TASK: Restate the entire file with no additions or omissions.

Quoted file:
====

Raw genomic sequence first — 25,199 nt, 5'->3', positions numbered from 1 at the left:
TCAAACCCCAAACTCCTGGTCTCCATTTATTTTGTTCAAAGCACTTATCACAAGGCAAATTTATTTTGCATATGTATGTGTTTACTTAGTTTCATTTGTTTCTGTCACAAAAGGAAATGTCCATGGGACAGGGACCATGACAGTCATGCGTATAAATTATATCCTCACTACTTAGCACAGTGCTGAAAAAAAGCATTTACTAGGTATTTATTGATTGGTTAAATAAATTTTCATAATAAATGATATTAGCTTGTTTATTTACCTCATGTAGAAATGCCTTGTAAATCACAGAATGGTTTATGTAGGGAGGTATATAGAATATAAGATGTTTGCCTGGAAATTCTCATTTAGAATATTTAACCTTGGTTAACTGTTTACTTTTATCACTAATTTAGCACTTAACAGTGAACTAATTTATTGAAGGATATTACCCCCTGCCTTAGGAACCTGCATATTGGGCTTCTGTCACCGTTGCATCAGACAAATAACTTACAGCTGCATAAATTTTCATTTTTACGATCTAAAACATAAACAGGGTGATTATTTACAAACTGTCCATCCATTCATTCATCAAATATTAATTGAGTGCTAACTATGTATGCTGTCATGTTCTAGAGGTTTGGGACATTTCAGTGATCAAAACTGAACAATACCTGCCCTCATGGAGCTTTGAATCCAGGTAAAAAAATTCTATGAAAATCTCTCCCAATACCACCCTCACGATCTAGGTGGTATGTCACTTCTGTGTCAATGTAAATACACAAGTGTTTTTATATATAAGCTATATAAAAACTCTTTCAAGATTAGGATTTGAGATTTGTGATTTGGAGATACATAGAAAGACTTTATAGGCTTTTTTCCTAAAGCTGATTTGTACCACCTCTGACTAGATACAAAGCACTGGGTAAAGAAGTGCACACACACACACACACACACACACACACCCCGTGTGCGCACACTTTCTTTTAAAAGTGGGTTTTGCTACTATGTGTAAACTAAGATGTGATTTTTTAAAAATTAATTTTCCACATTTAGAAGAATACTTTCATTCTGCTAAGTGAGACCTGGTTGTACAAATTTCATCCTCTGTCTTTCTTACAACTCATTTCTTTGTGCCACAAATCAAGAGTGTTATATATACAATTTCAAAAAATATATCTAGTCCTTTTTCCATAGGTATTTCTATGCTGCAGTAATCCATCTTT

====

Raw genomic sequence first — 25,199 nt, 5'->3', positions numbered from 1 at the left:
TCAAACCCCAAACTCCTGGTCTCCATTTATTTTGTTCAAAGCACTTATCACAAGGCAAATTTATTTTGCATATGTATGTGTTTACTTAGTTTCATTTGTTTCTGTCACAAAAGGAAATGTCCATGGGACAGGGACCATGACAGTCATGCGTATAAATTATATCCTCACTACTTAGCACAGTGCTGAAAAAAAGCATTTACTAGGTATTTATTGATTGGTTAAATAAATTTTCATAATAAATGATATTAGCTTGTTTATTTACCTCATGTAGAAATGCCTTGTAAATCACAGAATGGTTTATGTAGGGAGGTATATAGAATATAAGATGTTTGCCTGGAAATTCTCATTTAGAATATTTAACCTTGGTTAACTGTTTACTTTTATCACTAATTTAGCACTTAACAGTGAACTAATTTATTGAAGGATATTACCCCCTGCCTTAGGAACCTGCATATTGGGCTTCTGTCACCGTTGCATCAGACAAATAACTTACAGCTGCATAAATTTTCATTTTTACGATCTAAAACATAAACAGGGTGATTATTTACAAACTGTCCATCCATTCATTCATCAAATATTAATTGAGTGCTAACTATGTATGCTGTCATGTTCTAGAGGTTTGGGACATTTCAGTGATCAAAACTGAACAATACCTGCCCTCATGGAGCTTTGAATCCAGGTAAAAAAATTCTATGAAAATCTCTCCCAATACCACCCTCACGATCTAGGTGGTATGTCACTTCTGTGTCAATGTAAATACACAAGTGTTTTTATATATAAGCTATATAAAAACTCTTTCAAGATTAGGATTTGAGATTTGTGATTTGGAGATACATAGAAAGACTTTATAGGCTTTTTTCCTAAAGCTGATTTGTACCACCTCTGACTAGATACAAAGCACTGGGTAAAGAAGTGCACACACACACACACACACACACACACACCCCGTGTGCGCACACTTTCTTTTAAAAGTGGGTTTTGCTACTATGTGTAAACTAAGATGTGATTTTTTAAAAATTAATTTTCCACATTTAGAAGAATACTTTCATTCTGCTAAGTGAGACCTGGTTGTACAAATTTCATCCTCTGTCTTTCTTACAACTCATTTCTTTGTGCCACAAATCAAGAGTGTTATATATACAATTTCAAAAAATATATCTAGTCCTTTTTCCATAGGTATTTCTATGCTGCAGTAATCCATCTTT